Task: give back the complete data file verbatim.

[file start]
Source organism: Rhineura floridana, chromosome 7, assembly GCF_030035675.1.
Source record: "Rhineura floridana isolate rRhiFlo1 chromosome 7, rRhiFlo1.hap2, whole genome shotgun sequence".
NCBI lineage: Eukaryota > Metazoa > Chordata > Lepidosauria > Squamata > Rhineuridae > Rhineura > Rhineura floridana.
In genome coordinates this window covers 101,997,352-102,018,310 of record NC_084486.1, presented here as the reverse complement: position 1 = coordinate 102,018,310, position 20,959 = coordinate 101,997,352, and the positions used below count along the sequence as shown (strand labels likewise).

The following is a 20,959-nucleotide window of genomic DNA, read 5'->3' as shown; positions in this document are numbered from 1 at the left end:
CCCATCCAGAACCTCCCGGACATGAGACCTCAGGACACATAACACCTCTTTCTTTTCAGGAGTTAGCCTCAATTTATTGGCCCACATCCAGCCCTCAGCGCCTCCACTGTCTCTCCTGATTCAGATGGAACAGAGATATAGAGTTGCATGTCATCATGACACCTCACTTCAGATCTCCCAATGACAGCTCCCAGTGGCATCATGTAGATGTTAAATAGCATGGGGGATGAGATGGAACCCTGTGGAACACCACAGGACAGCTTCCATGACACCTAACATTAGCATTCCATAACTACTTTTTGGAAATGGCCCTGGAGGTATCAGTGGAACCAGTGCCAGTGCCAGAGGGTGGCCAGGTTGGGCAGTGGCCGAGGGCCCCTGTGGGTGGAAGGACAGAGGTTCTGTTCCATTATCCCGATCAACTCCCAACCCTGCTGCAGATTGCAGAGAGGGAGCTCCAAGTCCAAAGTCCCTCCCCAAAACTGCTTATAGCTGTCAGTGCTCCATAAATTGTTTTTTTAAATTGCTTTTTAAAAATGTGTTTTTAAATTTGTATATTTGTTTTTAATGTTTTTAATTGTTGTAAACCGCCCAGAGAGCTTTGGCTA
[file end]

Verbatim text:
Source organism: Rhineura floridana, chromosome 7, assembly GCF_030035675.1.
Source record: "Rhineura floridana isolate rRhiFlo1 chromosome 7, rRhiFlo1.hap2, whole genome shotgun sequence".
NCBI lineage: Eukaryota > Metazoa > Chordata > Lepidosauria > Squamata > Rhineuridae > Rhineura > Rhineura floridana.
In genome coordinates this window covers 101,997,352-102,018,310 of record NC_084486.1, presented here as the reverse complement: position 1 = coordinate 102,018,310, position 20,959 = coordinate 101,997,352, and the positions used below count along the sequence as shown (strand labels likewise).

The following is a 20,959-nucleotide window of genomic DNA, read 5'->3' as shown; positions in this document are numbered from 1 at the left end:
CCCATCCAGAACCTCCCGGACATGAGACCTCAGGACACATAACACCTCTTTCTTTTCAGGAGTTAGCCTCAATTTATTGGCCCACATCCAGCCCTCAGCGCCTCCACTGTCTCTCCTGATTCAGATGGAACAGAGATATAGAGTTGCATGTCATCATGACACCTCACTTCAGATCTCCCAATGACAGCTCCCAGTGGCATCATGTAGATGTTAAATAGCATGGGGGATGAGATGGAACCCTGTGGAACACCACAGGACAGCTTCCATGACACCTAACATTAGCATTCCATAACTACTTTTTGGAAATGGCCCTGGAGGTATCAGTGGAACCAGTGCCAGTGCCAGAGGGTGGCCAGGTTGGGCAGTGGCCGAGGGCCCCTGTGGGTGGAAGGACAGAGGTTCTGTTCCATTATCCCGATCAACTCCCAACCCTGCTGCAGATTGCAGAGAGGGAGCTCCAAGTCCAAAGTCCCTCCCCAAAACTGCTTATAGCTGTCAGTGCTCCATAAATTGTTTTTTTAAATTGCTTTTTAAAAATGTGTTTTTAAATTTGTATATTTGTTTTTAATGTTTTTAATTGTTGTAAACCGCCCAGAGAGCTTTGGCTA